In the past I would have been frustrated and disappointed about all of this. I also would have backed off mentally during the run, just get to the line somehow. The reason I am not disappointed is that I learned from role models that the only thing that matters is the effort. The actual result is not something that is directly in your hands at that moment, only keeping the effort high and honest is. I did everything as well as I could leading up to the race, from getting a triathlon bike after my crash (big thanks to 3bike.ch in Zürich for the huge help with making everything as smooth as possible!) to training and getting my body healthy again.
Another reason why I am at peace with Kona 2018 is that I know all the reasons why it turned out this way. Not as a way to make excuses for anything, but as an objective background to keep in mind that it affects your race. The main reasons are lack of consistency in training during the year and a new bike and positon two weeks before the race which crushed my muscles during the 180k (we should have done the Ironman on a spin bike and upright position I would have been fine haha) Again, both points that were not in my control and I optimized every step of it to the best of my knowledge.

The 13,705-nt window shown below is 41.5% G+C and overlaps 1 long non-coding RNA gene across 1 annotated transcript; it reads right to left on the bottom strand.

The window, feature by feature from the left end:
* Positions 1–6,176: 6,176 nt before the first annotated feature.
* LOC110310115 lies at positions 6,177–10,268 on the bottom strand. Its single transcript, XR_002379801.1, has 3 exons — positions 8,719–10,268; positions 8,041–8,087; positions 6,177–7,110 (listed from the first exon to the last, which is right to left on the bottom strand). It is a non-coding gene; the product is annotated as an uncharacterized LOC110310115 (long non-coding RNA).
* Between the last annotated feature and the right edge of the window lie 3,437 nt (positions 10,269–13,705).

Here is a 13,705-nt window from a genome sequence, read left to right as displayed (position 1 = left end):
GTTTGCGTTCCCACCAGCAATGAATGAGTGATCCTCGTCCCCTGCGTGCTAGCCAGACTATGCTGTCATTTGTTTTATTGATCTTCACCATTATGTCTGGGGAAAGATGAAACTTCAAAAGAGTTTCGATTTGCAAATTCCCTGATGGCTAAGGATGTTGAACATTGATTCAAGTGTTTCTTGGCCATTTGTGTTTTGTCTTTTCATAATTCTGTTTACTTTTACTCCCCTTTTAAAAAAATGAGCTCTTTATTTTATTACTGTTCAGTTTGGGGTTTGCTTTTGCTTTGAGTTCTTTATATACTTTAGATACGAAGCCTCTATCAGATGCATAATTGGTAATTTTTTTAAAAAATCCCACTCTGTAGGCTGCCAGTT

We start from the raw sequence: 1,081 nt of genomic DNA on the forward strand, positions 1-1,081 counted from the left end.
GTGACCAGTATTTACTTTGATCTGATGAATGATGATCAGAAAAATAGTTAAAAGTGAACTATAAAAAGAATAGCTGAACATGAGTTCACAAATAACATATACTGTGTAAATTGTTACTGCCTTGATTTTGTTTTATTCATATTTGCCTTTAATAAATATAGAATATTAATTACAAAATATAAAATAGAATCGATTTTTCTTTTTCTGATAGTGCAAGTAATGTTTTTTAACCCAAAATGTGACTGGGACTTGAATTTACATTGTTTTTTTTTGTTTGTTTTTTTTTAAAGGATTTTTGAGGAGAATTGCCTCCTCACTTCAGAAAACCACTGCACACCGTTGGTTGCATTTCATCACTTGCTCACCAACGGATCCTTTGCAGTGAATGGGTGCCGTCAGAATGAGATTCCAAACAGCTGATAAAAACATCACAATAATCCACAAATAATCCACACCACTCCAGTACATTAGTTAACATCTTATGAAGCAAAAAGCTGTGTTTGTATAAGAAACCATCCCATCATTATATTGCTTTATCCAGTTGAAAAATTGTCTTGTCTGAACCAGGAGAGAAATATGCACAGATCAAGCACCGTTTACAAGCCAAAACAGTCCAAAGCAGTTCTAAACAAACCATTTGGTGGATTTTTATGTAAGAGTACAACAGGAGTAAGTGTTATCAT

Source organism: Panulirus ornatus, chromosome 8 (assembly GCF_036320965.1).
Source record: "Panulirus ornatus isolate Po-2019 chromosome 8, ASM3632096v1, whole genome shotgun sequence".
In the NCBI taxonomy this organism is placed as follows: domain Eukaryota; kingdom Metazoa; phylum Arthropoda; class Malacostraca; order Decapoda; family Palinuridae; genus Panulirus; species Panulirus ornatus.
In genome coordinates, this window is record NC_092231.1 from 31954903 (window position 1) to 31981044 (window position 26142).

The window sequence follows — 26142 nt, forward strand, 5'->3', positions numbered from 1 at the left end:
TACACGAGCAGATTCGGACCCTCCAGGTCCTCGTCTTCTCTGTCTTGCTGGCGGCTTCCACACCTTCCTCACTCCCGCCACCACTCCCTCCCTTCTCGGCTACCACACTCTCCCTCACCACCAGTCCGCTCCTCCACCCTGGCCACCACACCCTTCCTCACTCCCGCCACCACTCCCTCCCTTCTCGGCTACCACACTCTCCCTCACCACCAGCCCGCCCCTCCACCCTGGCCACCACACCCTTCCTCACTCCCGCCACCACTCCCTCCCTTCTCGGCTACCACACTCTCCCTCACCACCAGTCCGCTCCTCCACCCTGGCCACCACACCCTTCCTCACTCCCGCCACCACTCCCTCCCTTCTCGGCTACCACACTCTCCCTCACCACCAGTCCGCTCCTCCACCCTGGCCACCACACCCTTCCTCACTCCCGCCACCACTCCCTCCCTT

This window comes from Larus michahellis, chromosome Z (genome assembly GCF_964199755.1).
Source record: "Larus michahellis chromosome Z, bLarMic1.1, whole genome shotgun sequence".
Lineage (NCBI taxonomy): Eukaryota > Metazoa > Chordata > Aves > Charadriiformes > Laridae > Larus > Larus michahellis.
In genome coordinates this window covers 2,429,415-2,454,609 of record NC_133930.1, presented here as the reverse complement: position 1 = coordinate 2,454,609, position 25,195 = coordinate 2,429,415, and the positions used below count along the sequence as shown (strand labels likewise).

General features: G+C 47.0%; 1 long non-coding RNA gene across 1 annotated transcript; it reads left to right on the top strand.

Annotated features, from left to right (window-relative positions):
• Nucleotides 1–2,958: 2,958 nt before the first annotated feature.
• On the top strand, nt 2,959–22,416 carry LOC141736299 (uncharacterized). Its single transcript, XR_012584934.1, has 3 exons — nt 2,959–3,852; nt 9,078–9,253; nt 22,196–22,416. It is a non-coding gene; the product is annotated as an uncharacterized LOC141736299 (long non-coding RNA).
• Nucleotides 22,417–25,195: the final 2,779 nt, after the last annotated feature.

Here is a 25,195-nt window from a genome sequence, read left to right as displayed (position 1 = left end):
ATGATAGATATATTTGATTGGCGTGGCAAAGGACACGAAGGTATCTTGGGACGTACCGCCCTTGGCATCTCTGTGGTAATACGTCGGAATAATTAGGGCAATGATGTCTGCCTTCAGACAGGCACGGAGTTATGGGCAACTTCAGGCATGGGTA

All in all, grateful for the experience and the lessons learned. All of it very little compared to Pro's like Sebastian Kienle who devoted 24hours a day over a year to this race and walked away empty handed, not even given the chance to run at all and finish the race.
I am giving my body (mostly muscles) some rest to recover and then I am excited to start my 2019 journey. If it leads to Kona or not is still in the stars, but it will involve one or two Ironman's for sure! So, buckle up and pick out a goal for yourself, sign up or tell someone about it to give you some extra motivation.
Then commit and go for it, no matter how big or unrealistic it seems. As Ironman motto says "anything is possible".
Thanks for reading and you should get a medal for making it till the bottom of the page.
Mahalo and chat soon,
P.s. : How is it even possible to sunburn your lower lip?!